I DON'T FEEL LIKE IT TODAY
It's been a little over a month since my "Internet girlfriend" died. That was our little joke, Ginny's and mine. We'd never met. We never will. Never. Never say never? OK, sometimes.
I spent what little energy I had that first week or so ripping my own guts out with a jagged metaphorical knife. And writing the Fargo Forum, her hometown news paper, to let them know Ginny had died from complications of open-heart surgery. And then to let them know the details about her funeral in Fargo and her burial in the rich prairie earth of her native Drayton, way up north on the lonely Canadian border. And then passing this data along to her friends in the local artists' guild, to make sure that somebody showed up at her funeral. It's beyond sad if a funeral is not well-attended. I guess. I haven't attended a funeral since my grandfather died, up in the Bronx, a long time ago. (Actually, that was the only wake or funeral I've ever attended, and that was at the age of, what, eight, ten?) I couldn't attend Ginny's funeral, because I live in Hawaii, and I couldn't come up with airfare, car rental fees and motel-room rent on such short notice.
Or even on longer notice. I'd been trying to get to Fargo for almost two years. But times are hard in already-poor Honolulu, at least for those of us who work for a living. So, Ginny died and was buried alone with her name. (Like Eleanor Rigby: Pretty much Ginny's worst nightmare.)
Her Mom was there. Her Dad was back at home, not well himself. But she had no mate, not even an Internet boyfriend, to hug her or hold her hand or just sit there in the fucking chair next to her hospital bed as she struggled to, finally, die. Any poor animal deserves that, at least; to have someone howl for them. So, now, I'm howling.
I've seen the best minds of my generation turn to shit in front of a TV set. But not Ginny.
It had been a hard life for Ginny. She'd had cancer three times in her life, the first when she was just a girl. It left her unable to ever reproduce, so she lost her first love to the exigencies of breeding in the upper Midwest. She was always the odd girl out, the sickly kid, the weird artist chick in the vast ocean of well-tilled Nodak dirt. Romance did not naturally follow. Judging by her pictures, Ginny was not herself a work of art, by our very high standards of female beauty now. She settled for what she could get, the odd abusive guy. Finally, she took to the 'Net, as so many of us do these days, disappointed In Real Life. And that's where I met her.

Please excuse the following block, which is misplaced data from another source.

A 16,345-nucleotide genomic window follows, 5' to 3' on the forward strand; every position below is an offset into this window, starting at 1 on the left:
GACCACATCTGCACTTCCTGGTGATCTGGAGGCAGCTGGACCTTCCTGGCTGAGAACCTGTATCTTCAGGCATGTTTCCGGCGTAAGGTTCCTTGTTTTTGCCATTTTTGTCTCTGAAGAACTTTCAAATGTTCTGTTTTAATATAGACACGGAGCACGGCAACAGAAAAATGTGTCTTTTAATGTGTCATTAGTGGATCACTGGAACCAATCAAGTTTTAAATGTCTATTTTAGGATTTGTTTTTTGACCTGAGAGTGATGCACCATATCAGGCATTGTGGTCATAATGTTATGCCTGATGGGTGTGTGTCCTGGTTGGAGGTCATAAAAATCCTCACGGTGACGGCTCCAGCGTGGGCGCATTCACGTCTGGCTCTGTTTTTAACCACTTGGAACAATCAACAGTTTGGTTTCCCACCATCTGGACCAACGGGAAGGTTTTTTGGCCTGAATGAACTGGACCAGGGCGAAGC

I didn't know if she was young or old, male or female, straight or gay, black or white, Christian or Jewish, any of that shit that tends to determine a "real" relationship. I just knew I liked her, right away. She was smart and sarcastic and darkly funny. Hip in an unchecked way, and talented in art, too. She posted some of her cartoons in various online forums, including an MSN Group we started together. I liked them. A lot. I liked her. A lot. I finally got her email addy, somehow, and our nonwhirlwind romance was on. (Not much wind on the 'Net.)
We did gradually become closer, over the ensuing months. She told me all her negatives, right up front. Mine were too numerous to number, so I abbreviated. Still, we got along. Having done everyone I could possibly do, and in every way, I'd had a more varied, if no more rich experience of love than Ginny. But she forgave me. And I came to realize that I really just wanted someone to talk to, someone to trust, someone to be with, someone to love. I'm funny that way.
I sent her candy and flowers on Valentine's Day. She thought it was funny. But, secretly, I think she was thrilled. Or touched. Or terrified. Or something. My funny Valentine. No one had ever done that for her. I refused to feel bad about it. Girls are supposed to get candy and flowers; oh yeah, and a card, preferably a home-made card, on Saint Valentines. Right? It's not my fault if all the other guys fucked up. Somebody's gotta start doing the right thing SOMETIME, right? That's my take.
But I wasn't there for her when she died. I hadn't even spoken to her for several days. She was pretty much off the 'Net, bed-ridden, since her heart operation in May. So I sent her many and various cards of an Hawaiian variety, one each day, except Sunday, for four months. And I called her several times a week, from phone booths in shopping centers, using a pre-paid long-distance card. Ain't technology grand?
I finally got my own phone in my new place the day before she went into the hospital for the last time. Well, I was SUPPOSED to get my phone, and make her the first person I called on it. But the phone guy didn't show up, though I waited ALL day. It was too late to call North Dakota by the time I gave up on the phone guy. They re-scheduled the installation for two days later. The next day, I called her from a pay phone, but her voice-mail picked up. I left a message, but she never got it. Never. She went into the hospital that night, and died there the following day.
I keep hoping she knew somehow that I was trying to get in touch with her. Our last, our very last conversation had been short and unsatisfying. She was weak and tired. I should have realized what was happening: She was already dying. But she can hear me now, right? Right?
I'm hoping to update and add more of Ginny's pictures to her site soon. I just can't seem to get it together. I've been wasting too much time on this stupid blog, which no one reads, or responds to. I should give it up soon, and focus more on Ginny. I owe her that. I owe her so much, and now I can never repay her. That's life. That's death. That's final. Period.
Goodbye from the World Wide Web, girlfriend...
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